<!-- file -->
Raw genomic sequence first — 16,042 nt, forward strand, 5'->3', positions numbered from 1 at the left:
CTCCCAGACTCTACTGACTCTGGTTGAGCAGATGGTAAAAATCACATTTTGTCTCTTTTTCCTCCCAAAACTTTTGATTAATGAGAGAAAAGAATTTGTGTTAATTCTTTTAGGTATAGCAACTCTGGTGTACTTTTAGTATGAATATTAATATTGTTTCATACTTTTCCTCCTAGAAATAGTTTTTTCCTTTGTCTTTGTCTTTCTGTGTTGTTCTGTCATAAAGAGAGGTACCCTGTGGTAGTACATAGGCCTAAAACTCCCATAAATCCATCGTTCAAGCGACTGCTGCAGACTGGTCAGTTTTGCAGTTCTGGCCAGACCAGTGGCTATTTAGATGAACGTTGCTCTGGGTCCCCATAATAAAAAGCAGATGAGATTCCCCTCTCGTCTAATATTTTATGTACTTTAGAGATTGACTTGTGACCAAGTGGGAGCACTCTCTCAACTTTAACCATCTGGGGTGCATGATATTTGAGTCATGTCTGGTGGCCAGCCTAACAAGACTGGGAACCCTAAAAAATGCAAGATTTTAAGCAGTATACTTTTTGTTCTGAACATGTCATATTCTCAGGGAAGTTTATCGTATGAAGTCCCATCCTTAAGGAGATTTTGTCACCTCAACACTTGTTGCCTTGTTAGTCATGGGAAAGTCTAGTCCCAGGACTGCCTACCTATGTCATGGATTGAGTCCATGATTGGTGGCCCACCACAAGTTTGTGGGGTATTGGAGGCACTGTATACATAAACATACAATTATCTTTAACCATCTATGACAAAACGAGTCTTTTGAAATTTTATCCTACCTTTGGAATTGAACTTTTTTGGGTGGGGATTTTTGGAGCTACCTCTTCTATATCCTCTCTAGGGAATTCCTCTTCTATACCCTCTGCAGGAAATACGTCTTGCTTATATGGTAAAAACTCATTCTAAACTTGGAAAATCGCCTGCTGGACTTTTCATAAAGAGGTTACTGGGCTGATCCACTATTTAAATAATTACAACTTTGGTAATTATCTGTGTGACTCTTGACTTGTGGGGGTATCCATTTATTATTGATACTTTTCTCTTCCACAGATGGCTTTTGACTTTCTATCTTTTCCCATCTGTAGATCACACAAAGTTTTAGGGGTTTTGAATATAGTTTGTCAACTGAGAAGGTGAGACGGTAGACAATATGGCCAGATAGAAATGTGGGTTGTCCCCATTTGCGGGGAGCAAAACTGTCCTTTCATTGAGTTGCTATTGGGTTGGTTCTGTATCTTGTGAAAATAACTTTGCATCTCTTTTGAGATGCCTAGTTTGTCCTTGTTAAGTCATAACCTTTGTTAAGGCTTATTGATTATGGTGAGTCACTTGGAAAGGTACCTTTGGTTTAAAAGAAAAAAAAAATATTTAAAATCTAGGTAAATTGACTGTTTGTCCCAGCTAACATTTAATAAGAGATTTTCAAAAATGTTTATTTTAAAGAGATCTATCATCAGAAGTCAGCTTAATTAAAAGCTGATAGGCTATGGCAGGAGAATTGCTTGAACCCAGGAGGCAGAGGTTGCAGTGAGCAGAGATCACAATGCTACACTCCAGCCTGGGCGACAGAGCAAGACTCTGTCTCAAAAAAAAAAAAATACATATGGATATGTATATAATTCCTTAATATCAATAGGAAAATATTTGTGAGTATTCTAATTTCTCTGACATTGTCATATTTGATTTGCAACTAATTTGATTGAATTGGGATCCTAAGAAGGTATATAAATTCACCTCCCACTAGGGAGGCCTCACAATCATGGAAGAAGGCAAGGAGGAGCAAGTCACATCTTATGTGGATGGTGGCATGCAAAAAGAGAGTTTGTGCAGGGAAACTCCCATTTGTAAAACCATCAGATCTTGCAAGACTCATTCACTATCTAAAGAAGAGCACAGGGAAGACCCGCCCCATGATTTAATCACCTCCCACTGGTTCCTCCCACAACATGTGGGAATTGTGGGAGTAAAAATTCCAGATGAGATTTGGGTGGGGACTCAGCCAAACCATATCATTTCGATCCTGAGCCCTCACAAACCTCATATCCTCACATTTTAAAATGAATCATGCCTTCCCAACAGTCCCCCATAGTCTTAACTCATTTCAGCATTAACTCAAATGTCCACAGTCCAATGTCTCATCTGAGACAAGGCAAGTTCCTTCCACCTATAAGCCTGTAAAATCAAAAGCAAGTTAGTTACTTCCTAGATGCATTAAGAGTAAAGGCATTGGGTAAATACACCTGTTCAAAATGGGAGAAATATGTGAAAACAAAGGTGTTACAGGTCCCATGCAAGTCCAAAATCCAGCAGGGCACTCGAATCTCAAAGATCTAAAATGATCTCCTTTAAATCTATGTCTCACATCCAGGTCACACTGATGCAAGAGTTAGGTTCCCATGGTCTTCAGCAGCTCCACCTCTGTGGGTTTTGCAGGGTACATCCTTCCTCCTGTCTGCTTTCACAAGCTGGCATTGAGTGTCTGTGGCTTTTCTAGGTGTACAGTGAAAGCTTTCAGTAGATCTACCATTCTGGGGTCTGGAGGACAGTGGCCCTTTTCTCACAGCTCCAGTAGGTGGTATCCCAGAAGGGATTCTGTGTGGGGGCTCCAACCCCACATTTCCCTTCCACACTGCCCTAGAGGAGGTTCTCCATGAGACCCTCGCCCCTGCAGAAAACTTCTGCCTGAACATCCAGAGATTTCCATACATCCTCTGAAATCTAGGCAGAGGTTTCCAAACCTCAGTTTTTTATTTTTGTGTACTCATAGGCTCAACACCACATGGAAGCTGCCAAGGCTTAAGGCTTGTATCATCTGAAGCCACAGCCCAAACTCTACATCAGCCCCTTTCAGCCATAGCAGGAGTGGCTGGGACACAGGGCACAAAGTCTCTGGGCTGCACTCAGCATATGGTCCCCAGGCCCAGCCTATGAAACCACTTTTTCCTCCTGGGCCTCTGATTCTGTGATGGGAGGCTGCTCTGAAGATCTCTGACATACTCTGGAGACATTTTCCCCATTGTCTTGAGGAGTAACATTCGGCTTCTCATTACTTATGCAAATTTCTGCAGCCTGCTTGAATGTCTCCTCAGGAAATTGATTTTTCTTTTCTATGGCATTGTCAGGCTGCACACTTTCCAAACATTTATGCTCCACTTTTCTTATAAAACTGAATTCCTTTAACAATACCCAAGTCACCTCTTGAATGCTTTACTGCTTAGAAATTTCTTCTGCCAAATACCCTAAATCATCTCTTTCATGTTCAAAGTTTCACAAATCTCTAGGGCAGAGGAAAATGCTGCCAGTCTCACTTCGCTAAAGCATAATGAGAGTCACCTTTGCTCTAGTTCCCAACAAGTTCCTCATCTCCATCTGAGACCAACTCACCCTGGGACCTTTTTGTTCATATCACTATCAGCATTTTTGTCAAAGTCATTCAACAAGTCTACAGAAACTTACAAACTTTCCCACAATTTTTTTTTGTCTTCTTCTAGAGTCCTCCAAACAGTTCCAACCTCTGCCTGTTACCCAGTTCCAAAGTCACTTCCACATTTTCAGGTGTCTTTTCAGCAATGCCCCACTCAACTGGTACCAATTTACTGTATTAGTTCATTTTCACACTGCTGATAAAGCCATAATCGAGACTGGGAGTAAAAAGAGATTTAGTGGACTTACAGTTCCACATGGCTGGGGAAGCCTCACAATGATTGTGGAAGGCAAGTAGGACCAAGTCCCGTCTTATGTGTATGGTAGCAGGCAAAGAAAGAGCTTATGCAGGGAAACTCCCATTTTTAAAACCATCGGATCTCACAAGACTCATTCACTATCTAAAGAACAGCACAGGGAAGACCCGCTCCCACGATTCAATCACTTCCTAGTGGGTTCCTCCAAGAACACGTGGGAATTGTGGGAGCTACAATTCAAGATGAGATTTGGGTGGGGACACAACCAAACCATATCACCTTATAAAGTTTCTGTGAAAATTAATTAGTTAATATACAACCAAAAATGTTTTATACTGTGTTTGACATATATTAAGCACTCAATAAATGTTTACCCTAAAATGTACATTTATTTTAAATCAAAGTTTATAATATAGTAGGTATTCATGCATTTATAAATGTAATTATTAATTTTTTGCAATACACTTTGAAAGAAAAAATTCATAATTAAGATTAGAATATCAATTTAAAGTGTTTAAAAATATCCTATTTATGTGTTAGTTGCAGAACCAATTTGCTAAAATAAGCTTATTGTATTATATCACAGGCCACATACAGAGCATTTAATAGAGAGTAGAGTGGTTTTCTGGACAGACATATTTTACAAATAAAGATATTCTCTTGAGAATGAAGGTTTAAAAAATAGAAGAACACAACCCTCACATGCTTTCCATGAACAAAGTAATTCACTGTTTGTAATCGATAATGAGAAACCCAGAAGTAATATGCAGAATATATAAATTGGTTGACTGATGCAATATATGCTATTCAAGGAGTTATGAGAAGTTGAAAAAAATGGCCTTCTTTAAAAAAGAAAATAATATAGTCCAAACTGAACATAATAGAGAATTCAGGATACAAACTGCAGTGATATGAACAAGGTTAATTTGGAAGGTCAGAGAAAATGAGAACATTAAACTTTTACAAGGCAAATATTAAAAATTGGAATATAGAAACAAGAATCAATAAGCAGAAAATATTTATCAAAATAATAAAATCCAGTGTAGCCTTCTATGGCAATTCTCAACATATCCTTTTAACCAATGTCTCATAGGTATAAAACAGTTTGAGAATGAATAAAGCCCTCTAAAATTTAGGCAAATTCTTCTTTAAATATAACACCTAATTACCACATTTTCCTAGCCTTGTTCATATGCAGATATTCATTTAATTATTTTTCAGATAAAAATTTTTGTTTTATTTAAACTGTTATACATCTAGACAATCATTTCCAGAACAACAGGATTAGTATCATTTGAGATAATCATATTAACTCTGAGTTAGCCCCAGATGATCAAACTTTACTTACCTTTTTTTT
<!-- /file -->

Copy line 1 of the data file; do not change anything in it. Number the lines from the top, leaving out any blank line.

Raw genomic sequence first — 16,042 nt, forward strand, 5'->3', positions numbered from 1 at the left: